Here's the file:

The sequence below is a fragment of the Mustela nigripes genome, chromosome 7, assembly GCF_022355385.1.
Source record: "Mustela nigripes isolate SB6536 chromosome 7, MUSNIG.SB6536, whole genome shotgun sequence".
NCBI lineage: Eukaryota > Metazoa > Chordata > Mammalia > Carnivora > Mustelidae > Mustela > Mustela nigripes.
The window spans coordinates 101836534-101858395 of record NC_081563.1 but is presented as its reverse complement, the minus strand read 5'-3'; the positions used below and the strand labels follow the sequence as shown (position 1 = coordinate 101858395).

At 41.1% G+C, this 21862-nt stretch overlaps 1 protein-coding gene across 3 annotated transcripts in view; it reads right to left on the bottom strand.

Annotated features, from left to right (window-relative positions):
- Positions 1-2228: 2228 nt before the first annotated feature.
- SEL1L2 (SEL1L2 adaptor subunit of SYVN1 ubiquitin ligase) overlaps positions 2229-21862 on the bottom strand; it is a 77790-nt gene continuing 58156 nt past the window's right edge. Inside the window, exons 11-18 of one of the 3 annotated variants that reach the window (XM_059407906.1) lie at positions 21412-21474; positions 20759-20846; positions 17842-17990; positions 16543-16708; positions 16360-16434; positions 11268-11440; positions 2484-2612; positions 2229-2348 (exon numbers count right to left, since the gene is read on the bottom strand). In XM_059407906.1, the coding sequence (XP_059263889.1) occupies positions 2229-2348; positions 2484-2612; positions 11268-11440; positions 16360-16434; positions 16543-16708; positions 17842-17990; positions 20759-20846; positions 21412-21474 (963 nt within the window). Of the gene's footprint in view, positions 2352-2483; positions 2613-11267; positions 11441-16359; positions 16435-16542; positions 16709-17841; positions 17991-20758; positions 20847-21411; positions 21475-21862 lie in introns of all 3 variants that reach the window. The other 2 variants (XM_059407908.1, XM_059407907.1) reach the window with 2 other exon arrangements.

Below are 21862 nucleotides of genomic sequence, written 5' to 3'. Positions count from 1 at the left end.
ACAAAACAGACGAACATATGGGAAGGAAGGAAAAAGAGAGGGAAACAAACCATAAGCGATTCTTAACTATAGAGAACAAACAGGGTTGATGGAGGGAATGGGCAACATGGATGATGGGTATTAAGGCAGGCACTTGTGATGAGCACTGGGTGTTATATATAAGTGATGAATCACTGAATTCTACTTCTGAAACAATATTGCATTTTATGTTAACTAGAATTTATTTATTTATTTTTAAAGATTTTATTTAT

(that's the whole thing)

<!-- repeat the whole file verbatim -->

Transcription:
The sequence below is a fragment of the Mustela nigripes genome, chromosome 7, assembly GCF_022355385.1.
Source record: "Mustela nigripes isolate SB6536 chromosome 7, MUSNIG.SB6536, whole genome shotgun sequence".
NCBI lineage: Eukaryota > Metazoa > Chordata > Mammalia > Carnivora > Mustelidae > Mustela > Mustela nigripes.
The window spans coordinates 101836534-101858395 of record NC_081563.1 but is presented as its reverse complement, the minus strand read 5'-3'; the positions used below and the strand labels follow the sequence as shown (position 1 = coordinate 101858395).

At 41.1% G+C, this 21862-nt stretch overlaps 1 protein-coding gene across 3 annotated transcripts in view; it reads right to left on the bottom strand.

Annotated features, from left to right (window-relative positions):
- Positions 1-2228: 2228 nt before the first annotated feature.
- SEL1L2 (SEL1L2 adaptor subunit of SYVN1 ubiquitin ligase) overlaps positions 2229-21862 on the bottom strand; it is a 77790-nt gene continuing 58156 nt past the window's right edge. Inside the window, exons 11-18 of one of the 3 annotated variants that reach the window (XM_059407906.1) lie at positions 21412-21474; positions 20759-20846; positions 17842-17990; positions 16543-16708; positions 16360-16434; positions 11268-11440; positions 2484-2612; positions 2229-2348 (exon numbers count right to left, since the gene is read on the bottom strand). In XM_059407906.1, the coding sequence (XP_059263889.1) occupies positions 2229-2348; positions 2484-2612; positions 11268-11440; positions 16360-16434; positions 16543-16708; positions 17842-17990; positions 20759-20846; positions 21412-21474 (963 nt within the window). Of the gene's footprint in view, positions 2352-2483; positions 2613-11267; positions 11441-16359; positions 16435-16542; positions 16709-17841; positions 17991-20758; positions 20847-21411; positions 21475-21862 lie in introns of all 3 variants that reach the window. The other 2 variants (XM_059407908.1, XM_059407907.1) reach the window with 2 other exon arrangements.

Below are 21862 nucleotides of genomic sequence, written 5' to 3'. Positions count from 1 at the left end.
ACAAAACAGACGAACATATGGGAAGGAAGGAAAAAGAGAGGGAAACAAACCATAAGCGATTCTTAACTATAGAGAACAAACAGGGTTGATGGAGGGAATGGGCAACATGGATGATGGGTATTAAGGCAGGCACTTGTGATGAGCACTGGGTGTTATATATAAGTGATGAATCACTGAATTCTACTTCTGAAACAATATTGCATTTTATGTTAACTAGAATTTATTTATTTATTTTTAAAGATTTTATTTAT